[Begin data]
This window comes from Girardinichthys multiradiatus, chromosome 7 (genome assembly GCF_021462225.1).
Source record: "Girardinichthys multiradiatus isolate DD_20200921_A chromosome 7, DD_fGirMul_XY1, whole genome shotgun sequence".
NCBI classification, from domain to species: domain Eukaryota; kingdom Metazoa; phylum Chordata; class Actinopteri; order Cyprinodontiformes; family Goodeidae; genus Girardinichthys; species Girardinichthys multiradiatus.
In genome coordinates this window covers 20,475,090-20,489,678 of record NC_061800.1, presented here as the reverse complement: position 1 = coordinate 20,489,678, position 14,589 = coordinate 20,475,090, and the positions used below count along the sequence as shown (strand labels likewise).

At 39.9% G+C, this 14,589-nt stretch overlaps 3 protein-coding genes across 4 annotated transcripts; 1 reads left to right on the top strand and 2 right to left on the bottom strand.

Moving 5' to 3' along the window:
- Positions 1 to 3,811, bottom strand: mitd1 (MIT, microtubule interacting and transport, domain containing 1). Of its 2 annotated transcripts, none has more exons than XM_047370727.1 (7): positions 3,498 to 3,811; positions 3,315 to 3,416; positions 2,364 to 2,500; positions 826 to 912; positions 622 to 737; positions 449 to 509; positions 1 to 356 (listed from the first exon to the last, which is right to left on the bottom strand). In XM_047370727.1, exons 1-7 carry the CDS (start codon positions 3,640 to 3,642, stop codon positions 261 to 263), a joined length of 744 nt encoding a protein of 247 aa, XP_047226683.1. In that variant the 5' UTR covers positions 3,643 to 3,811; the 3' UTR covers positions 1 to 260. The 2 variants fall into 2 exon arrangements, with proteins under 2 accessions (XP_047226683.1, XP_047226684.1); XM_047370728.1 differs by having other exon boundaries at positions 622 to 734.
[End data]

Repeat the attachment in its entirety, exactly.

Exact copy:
This window comes from Girardinichthys multiradiatus, chromosome 7 (genome assembly GCF_021462225.1).
Source record: "Girardinichthys multiradiatus isolate DD_20200921_A chromosome 7, DD_fGirMul_XY1, whole genome shotgun sequence".
NCBI classification, from domain to species: domain Eukaryota; kingdom Metazoa; phylum Chordata; class Actinopteri; order Cyprinodontiformes; family Goodeidae; genus Girardinichthys; species Girardinichthys multiradiatus.
In genome coordinates this window covers 20,475,090-20,489,678 of record NC_061800.1, presented here as the reverse complement: position 1 = coordinate 20,489,678, position 14,589 = coordinate 20,475,090, and the positions used below count along the sequence as shown (strand labels likewise).

At 39.9% G+C, this 14,589-nt stretch overlaps 3 protein-coding genes across 4 annotated transcripts; 1 reads left to right on the top strand and 2 right to left on the bottom strand.

Moving 5' to 3' along the window:
- Positions 1 to 3,811, bottom strand: mitd1 (MIT, microtubule interacting and transport, domain containing 1). Of its 2 annotated transcripts, none has more exons than XM_047370727.1 (7): positions 3,498 to 3,811; positions 3,315 to 3,416; positions 2,364 to 2,500; positions 826 to 912; positions 622 to 737; positions 449 to 509; positions 1 to 356 (listed from the first exon to the last, which is right to left on the bottom strand). In XM_047370727.1, exons 1-7 carry the CDS (start codon positions 3,640 to 3,642, stop codon positions 261 to 263), a joined length of 744 nt encoding a protein of 247 aa, XP_047226683.1. In that variant the 5' UTR covers positions 3,643 to 3,811; the 3' UTR covers positions 1 to 260. The 2 variants fall into 2 exon arrangements, with proteins under 2 accessions (XP_047226683.1, XP_047226684.1); XM_047370728.1 differs by having other exon boundaries at positions 622 to 734.